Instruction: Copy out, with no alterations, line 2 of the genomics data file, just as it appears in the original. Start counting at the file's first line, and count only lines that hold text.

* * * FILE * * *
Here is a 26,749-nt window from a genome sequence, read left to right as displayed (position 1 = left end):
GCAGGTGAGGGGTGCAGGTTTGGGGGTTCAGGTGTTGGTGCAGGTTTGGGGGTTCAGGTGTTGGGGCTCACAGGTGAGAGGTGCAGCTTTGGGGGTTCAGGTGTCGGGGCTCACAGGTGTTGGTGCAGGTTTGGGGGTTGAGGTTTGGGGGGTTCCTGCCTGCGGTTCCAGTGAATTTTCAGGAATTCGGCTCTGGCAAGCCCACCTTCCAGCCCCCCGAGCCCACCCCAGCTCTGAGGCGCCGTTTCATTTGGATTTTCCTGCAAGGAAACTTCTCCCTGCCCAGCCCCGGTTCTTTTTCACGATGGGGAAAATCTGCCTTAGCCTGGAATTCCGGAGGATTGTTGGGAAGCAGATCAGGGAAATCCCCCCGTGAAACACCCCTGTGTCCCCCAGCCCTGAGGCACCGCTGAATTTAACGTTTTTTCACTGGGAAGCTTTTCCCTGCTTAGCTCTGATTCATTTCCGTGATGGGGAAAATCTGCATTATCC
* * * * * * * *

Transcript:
GCAGGTGAGGGGTGCAGGTTTGGGGGTTCAGGTGTTGGTGCAGGTTTGGGGGTTCAGGTGTTGGGGCTCACAGGTGAGAGGTGCAGCTTTGGGGGTTCAGGTGTCGGGGCTCACAGGTGTTGGTGCAGGTTTGGGGGTTGAGGTTTGGGGGGTTCCTGCCTGCGGTTCCAGTGAATTTTCAGGAATTCGGCTCTGGCAAGCCCACCTTCCAGCCCCCCGAGCCCACCCCAGCTCTGAGGCGCCGTTTCATTTGGATTTTCCTGCAAGGAAACTTCTCCCTGCCCAGCCCCGGTTCTTTTTCACGATGGGGAAAATCTGCCTTAGCCTGGAATTCCGGAGGATTGTTGGGAAGCAGATCAGGGAAATCCCCCCGTGAAACACCCCTGTGTCCCCCAGCCCTGAGGCACCGCTGAATTTAACGTTTTTTCACTGGGAAGCTTTTCCCTGCTTAGCTCTGATTCATTTCCGTGATGGGGAAAATCTGCATTATCC